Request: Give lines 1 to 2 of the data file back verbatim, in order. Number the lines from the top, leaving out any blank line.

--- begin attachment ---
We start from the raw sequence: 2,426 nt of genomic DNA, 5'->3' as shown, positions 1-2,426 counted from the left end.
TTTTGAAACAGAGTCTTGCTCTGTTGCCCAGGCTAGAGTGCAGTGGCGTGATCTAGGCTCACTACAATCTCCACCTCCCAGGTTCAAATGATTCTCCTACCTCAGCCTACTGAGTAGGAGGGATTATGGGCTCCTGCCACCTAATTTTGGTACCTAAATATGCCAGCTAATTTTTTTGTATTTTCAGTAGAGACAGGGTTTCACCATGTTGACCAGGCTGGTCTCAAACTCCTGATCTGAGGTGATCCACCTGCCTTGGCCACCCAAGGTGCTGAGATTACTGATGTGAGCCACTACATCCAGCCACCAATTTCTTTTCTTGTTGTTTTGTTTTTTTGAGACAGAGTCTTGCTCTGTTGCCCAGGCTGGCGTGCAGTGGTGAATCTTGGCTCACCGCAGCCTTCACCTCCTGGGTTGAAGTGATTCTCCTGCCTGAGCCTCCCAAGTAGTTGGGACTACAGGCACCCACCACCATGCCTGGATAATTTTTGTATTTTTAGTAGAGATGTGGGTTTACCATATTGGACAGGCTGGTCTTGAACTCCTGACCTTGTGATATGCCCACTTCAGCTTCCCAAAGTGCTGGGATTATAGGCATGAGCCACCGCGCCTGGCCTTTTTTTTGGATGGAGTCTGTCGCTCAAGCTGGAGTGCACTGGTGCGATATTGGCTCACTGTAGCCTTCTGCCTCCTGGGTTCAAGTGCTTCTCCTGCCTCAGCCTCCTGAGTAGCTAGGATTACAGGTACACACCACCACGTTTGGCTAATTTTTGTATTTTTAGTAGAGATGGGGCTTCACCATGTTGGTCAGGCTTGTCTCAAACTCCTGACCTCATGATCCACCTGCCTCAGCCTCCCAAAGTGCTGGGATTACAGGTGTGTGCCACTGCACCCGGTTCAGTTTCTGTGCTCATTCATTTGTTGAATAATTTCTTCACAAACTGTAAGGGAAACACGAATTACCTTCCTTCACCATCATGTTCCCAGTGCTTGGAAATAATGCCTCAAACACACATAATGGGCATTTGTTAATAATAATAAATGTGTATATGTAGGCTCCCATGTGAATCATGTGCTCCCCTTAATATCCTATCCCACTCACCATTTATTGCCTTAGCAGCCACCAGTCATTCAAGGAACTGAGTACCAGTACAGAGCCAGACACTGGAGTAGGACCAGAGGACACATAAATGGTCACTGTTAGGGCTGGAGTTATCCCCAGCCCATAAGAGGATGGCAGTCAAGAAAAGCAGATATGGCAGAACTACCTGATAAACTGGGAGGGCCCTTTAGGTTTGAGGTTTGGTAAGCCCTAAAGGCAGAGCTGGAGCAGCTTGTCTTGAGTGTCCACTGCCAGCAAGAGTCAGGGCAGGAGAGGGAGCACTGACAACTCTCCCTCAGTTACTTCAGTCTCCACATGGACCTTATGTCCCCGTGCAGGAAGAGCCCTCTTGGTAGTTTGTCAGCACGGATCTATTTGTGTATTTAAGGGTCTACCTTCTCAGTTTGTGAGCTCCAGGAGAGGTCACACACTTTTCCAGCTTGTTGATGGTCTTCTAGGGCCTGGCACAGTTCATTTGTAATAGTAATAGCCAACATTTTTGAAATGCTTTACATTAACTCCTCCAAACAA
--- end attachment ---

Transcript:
We start from the raw sequence: 2,426 nt of genomic DNA, 5'->3' as shown, positions 1-2,426 counted from the left end.
TTTTGAAACAGAGTCTTGCTCTGTTGCCCAGGCTAGAGTGCAGTGGCGTGATCTAGGCTCACTACAATCTCCACCTCCCAGGTTCAAATGATTCTCCTACCTCAGCCTACTGAGTAGGAGGGATTATGGGCTCCTGCCACCTAATTTTGGTACCTAAATATGCCAGCTAATTTTTTTGTATTTTCAGTAGAGACAGGGTTTCACCATGTTGACCAGGCTGGTCTCAAACTCCTGATCTGAGGTGATCCACCTGCCTTGGCCACCCAAGGTGCTGAGATTACTGATGTGAGCCACTACATCCAGCCACCAATTTCTTTTCTTGTTGTTTTGTTTTTTTGAGACAGAGTCTTGCTCTGTTGCCCAGGCTGGCGTGCAGTGGTGAATCTTGGCTCACCGCAGCCTTCACCTCCTGGGTTGAAGTGATTCTCCTGCCTGAGCCTCCCAAGTAGTTGGGACTACAGGCACCCACCACCATGCCTGGATAATTTTTGTATTTTTAGTAGAGATGTGGGTTTACCATATTGGACAGGCTGGTCTTGAACTCCTGACCTTGTGATATGCCCACTTCAGCTTCCCAAAGTGCTGGGATTATAGGCATGAGCCACCGCGCCTGGCCTTTTTTTTGGATGGAGTCTGTCGCTCAAGCTGGAGTGCACTGGTGCGATATTGGCTCACTGTAGCCTTCTGCCTCCTGGGTTCAAGTGCTTCTCCTGCCTCAGCCTCCTGAGTAGCTAGGATTACAGGTACACACCACCACGTTTGGCTAATTTTTGTATTTTTAGTAGAGATGGGGCTTCACCATGTTGGTCAGGCTTGTCTCAAACTCCTGACCTCATGATCCACCTGCCTCAGCCTCCCAAAGTGCTGGGATTACAGGTGTGTGCCACTGCACCCGGTTCAGTTTCTGTGCTCATTCATTTGTTGAATAATTTCTTCACAAACTGTAAGGGAAACACGAATTACCTTCCTTCACCATCATGTTCCCAGTGCTTGGAAATAATGCCTCAAACACACATAATGGGCATTTGTTAATAATAATAAATGTGTATATGTAGGCTCCCATGTGAATCATGTGCTCCCCTTAATATCCTATCCCACTCACCATTTATTGCCTTAGCAGCCACCAGTCATTCAAGGAACTGAGTACCAGTACAGAGCCAGACACTGGAGTAGGACCAGAGGACACATAAATGGTCACTGTTAGGGCTGGAGTTATCCCCAGCCCATAAGAGGATGGCAGTCAAGAAAAGCAGATATGGCAGAACTACCTGATAAACTGGGAGGGCCCTTTAGGTTTGAGGTTTGGTAAGCCCTAAAGGCAGAGCTGGAGCAGCTTGTCTTGAGTGTCCACTGCCAGCAAGAGTCAGGGCAGGAGAGGGAGCACTGACAACTCTCCCTCAGTTACTTCAGTCTCCACATGGACCTTATGTCCCCGTGCAGGAAGAGCCCTCTTGGTAGTTTGTCAGCACGGATCTATTTGTGTATTTAAGGGTCTACCTTCTCAGTTTGTGAGCTCCAGGAGAGGTCACACACTTTTCCAGCTTGTTGATGGTCTTCTAGGGCCTGGCACAGTTCATTTGTAATAGTAATAGCCAACATTTTTGAAATGCTTTACATTAACTCCTCCAAACAA